Pipers, Dancers Invited to Weekend of Highland Arts
The Scottish arts are alive and well at Alma College. On Nov. 6 and 7, the first official Weekend of Highland Arts will be held on campus.
During the festivities, highland dancers and pipers will collaborate to present a show. In addition, dancing and piping workshops and a dance competition are scheduled.
Highland dancers on the Remick Heritage Center stage.
The registration deadline for the dance competition and piping clinics is Oct. 23.
Click here for the registration form and more information about the Alma College Piping Clinic.
Click here for the registration form and information about the Indoor Highland Dance Competition.
Alma piping instructor Andrew Duncan says while the piping portion of the event has a variety of courses from which to choose, each piper is in good hands.
“Our guest instructors are highly sought after as both teachers and judges,” he says. “Ken Eller, who is one of the instructors, has taught and judged on pretty much every continent, including Scotland, where he has judged the World Pipe Band Championships. Barry Conway is the pipe major of one of the premier bands in the country, and I am actively involved in piping both as a teacher and solo and band competitor.”
Kate DeGood, the current United States Inter-regional Highland Dance Champion, is an instructor for the dance workshop. She says it’s a great opportunity for highland dancers to receive instruction from teachers outside of their home studio.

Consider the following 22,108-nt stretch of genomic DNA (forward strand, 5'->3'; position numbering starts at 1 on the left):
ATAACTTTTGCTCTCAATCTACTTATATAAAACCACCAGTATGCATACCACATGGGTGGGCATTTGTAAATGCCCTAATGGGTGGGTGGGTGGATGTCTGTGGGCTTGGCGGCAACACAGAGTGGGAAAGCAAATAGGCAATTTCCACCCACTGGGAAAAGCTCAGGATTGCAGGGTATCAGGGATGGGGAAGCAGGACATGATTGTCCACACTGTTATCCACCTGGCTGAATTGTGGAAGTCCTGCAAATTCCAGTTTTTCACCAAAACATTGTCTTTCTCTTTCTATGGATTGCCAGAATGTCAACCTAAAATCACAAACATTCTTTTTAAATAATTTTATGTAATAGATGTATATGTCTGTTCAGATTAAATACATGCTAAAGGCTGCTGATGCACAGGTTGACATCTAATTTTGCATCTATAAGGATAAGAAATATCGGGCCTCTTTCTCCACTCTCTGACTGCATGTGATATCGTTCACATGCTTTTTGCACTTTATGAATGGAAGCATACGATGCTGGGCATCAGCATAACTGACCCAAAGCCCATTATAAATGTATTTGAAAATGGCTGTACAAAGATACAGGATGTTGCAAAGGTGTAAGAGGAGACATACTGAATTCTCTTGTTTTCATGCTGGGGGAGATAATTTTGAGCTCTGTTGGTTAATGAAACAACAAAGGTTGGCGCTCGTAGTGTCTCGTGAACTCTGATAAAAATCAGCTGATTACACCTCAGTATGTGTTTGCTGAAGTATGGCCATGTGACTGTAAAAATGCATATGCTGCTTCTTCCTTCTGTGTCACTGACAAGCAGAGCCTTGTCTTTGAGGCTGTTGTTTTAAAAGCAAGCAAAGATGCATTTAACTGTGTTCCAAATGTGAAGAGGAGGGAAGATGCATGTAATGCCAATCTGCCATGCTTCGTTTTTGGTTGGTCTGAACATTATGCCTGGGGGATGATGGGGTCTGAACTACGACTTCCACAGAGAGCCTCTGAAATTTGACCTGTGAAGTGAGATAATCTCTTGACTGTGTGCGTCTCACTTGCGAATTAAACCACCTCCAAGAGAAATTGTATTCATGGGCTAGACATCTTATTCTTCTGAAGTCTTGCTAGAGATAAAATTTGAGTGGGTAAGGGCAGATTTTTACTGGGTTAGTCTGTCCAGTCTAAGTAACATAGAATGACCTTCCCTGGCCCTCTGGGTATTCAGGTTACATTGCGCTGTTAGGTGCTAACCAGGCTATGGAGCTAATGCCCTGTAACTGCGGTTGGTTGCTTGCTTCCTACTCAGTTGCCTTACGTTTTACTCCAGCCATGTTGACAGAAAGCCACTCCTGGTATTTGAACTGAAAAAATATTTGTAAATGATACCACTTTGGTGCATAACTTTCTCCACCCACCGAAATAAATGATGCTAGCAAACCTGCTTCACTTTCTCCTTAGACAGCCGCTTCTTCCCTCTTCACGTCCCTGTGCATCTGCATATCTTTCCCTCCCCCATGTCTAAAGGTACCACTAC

“It’s always helpful to get a different perspective and to hear corrections presented in a different way,” says the 2007 Alma graduate. “I am still dancing and competing, so I can provide a firsthand perspective of what corrections I focus on when dancing a step and what exercises I do to improve strength and technique.”
While the dances stay the same, the Scottish Official Board announces a new set of championship steps every year, so highland dancers must practice to perfect these steps.
“This is a really fun time of the year to teach because they’re learning these new steps,” says DeGood. “Several will dance them for the first time in competition during the Weekend of Highland Arts.”
Duncan says he shares in this excitement.
“Because of our involvement in the Highland arts, we have all made lifelong friends and had experiences that we’ll remember for the rest of our lives,” he says. “Hopefully this event will have the same effect on those who participate.”
Posted: Fri, October 8th, 2010 at 2:06PM